The importance of strict compliance with the statutory and constitutional requirements of a valid arraignment was fully captured by Wali, JSC in Kajubo v. The State (1988) 1 NWLR (Pt.73) 721 @ 732 A-C & E-F when he stated thus:
“An arraignment consists of charging the accused and reading over and explaining the charge to him to the satisfaction of the court followed by taking his plea. … As correctly stated by learned counsel for the respondent in his brief and subject to the provision of Section 100 of Criminal Procedure Law, Section 215 of the Criminal Procedure Law is mandatory and not directory. The mandatory nature of the section is further confirmed by Section 33(6)(a) of the 1979 Constitution, which provides as follows: “(6) Every person who is charged with a criminal offence shall be entitled to (a) be informed promptly in the language that he understands and in detail of the nature of the offence.” The conditions laid down in Section 215 of the Criminal Procedure Law and Section 33 (6) (a) of the 1979 Constitution are not for formality sake but are specifically provided to guarantee the fair trial of an accused person. The trial judge has a bounden duty to secure the compliance with the provisions of both Section 215 of the Criminal Procedure Law and Section 33(6)(a) of the Constitution by showing that in his record – see Godwin Josiah v. The State (1985) 1 SC 406 @ 416.
A strict compliance with a mandatory statutory requirement relating to the procedure in a criminal trial is a pre-requisite for a valid trial, and where a trial Judge proceeded to try the accused without strictly complying with the provision of Section 215 of the Criminal Procedure Law and Section 33(6)(a) of the Constitution, the trial would be declared a nullity by an appeal court.”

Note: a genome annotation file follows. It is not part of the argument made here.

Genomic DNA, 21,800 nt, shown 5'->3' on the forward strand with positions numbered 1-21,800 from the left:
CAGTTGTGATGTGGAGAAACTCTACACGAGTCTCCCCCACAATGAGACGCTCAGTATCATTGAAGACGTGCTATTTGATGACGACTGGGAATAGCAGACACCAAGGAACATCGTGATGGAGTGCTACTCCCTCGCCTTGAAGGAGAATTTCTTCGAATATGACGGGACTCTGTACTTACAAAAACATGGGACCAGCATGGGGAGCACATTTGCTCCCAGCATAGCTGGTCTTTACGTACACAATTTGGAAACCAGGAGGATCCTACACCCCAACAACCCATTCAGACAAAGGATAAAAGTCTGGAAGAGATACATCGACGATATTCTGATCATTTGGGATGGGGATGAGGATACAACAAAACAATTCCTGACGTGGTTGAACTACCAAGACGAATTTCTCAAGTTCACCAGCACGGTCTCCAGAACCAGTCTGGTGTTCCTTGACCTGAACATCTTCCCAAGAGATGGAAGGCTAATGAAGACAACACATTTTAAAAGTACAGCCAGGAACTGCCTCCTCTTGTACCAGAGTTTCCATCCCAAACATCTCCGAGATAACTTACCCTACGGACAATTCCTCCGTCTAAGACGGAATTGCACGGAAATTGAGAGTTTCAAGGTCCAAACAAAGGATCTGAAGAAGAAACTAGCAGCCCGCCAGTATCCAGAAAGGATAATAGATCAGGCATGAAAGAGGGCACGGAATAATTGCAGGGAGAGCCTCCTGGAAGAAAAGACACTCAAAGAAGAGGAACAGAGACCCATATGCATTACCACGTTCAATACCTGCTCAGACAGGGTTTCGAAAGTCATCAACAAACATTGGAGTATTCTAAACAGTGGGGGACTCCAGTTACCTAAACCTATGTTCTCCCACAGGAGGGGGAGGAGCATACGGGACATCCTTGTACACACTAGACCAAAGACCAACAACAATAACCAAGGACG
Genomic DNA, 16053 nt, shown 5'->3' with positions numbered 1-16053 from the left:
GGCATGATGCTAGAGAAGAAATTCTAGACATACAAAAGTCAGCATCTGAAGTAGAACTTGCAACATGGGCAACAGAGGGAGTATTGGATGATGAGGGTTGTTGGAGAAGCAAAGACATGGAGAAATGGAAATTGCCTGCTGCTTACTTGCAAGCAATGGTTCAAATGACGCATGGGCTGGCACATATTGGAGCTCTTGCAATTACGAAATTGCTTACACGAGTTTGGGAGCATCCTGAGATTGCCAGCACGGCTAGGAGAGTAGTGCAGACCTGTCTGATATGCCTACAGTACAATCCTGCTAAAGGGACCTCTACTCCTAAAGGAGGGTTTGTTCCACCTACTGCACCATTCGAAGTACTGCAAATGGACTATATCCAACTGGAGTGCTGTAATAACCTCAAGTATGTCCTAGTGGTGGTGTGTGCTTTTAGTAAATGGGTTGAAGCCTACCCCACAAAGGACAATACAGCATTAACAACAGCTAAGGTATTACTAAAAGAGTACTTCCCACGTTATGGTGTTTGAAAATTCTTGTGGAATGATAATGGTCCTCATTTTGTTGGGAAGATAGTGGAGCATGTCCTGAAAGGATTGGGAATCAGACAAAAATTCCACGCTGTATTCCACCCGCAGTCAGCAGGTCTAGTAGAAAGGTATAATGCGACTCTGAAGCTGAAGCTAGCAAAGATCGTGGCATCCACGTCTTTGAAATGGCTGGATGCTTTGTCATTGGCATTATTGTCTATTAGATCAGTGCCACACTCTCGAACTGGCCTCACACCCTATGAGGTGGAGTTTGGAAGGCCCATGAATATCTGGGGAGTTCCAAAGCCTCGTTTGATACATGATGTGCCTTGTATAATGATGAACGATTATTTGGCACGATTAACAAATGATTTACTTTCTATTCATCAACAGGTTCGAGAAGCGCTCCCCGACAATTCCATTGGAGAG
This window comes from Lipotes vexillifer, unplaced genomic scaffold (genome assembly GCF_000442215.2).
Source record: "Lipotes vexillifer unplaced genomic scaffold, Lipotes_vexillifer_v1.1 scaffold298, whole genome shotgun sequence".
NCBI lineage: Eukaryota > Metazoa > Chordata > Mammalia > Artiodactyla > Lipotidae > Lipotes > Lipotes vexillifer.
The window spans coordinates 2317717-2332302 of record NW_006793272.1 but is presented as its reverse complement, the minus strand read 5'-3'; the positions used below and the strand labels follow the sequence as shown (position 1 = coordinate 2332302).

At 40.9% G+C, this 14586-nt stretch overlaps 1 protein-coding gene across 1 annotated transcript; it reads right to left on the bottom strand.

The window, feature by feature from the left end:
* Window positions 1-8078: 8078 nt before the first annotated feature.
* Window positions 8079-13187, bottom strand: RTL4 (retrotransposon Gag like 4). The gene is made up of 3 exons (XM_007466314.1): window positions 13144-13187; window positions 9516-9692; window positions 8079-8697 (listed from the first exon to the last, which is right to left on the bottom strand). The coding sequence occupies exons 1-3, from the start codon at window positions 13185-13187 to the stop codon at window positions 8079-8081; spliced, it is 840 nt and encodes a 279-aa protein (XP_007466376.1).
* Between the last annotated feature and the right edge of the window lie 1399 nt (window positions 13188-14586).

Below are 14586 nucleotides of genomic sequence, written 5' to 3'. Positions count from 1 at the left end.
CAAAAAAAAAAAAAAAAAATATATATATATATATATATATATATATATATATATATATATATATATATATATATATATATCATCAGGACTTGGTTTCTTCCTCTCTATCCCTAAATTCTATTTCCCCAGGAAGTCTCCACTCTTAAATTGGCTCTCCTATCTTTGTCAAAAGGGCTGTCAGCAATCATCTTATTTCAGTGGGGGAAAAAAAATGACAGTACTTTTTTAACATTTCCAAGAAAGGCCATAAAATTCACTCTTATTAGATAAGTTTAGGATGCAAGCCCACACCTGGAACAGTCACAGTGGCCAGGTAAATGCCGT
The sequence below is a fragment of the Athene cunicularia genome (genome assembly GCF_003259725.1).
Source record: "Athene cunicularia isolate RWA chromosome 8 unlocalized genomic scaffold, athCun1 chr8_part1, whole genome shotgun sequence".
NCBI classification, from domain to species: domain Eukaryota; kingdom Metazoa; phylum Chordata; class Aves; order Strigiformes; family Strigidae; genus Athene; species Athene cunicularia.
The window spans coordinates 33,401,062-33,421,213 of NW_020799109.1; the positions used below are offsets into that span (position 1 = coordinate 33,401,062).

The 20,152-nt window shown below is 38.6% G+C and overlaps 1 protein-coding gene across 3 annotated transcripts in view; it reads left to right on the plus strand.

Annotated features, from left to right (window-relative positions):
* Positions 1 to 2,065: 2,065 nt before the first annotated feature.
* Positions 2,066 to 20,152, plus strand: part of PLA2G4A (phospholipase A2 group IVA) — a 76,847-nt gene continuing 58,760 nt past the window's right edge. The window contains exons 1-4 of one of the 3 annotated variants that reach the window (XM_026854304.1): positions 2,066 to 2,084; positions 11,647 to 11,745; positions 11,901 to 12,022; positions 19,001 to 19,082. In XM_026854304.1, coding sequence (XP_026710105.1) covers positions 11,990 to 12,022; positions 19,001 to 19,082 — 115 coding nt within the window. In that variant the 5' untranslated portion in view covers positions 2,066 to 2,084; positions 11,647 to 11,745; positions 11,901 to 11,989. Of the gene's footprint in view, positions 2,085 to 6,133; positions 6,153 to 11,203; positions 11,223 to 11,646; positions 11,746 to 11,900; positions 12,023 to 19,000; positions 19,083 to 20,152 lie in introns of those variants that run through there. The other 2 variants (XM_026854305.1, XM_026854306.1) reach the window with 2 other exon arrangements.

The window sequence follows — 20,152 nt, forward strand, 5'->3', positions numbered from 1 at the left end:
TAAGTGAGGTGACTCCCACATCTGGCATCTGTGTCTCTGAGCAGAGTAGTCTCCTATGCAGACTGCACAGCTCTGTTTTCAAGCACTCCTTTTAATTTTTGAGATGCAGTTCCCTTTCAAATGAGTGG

The conditions for a valid arraignment of a person charged with a criminal offence were set out by this court in: Eyorokoromo v. The State (1979) 6-9 SC 3 and referred to in Kajubo v. The State (supra) @ 731 B-C to wit:
- He shall be placed before the court unfettered unless the court shall see cause to otherwise order;
- The charge or information shall be read over and explained to him to the satisfaction of the court by the registrar or other officer of the court; and
- He shall then be called upon to plead instantly thereto (unless there are valid reasons to do otherwise as provided in Section 100 of the Criminal Procedure Law).
In his concurring judgment in Kajubo v. The State (supra) at 737 F-G, Oputa, JSC (of blessed memory) stated:
“It is good practice for trial courts to specifically record that “the charge was read and fully explained to the accused to the satisfaction of the court” before then recording his plea thereto.”
Section 33(6)(a) of the 1979 Constitution and Section 215 of the Criminal Procedure Law are in pari materia with Section 36(6)(a) of the 1999 Constitution and Section 215 of the Criminal Procedure Act Cap, C41 LFN 2004. In Kajubo’s case (supra) the learned trial Judge, on 21/10/1981, recorded the following: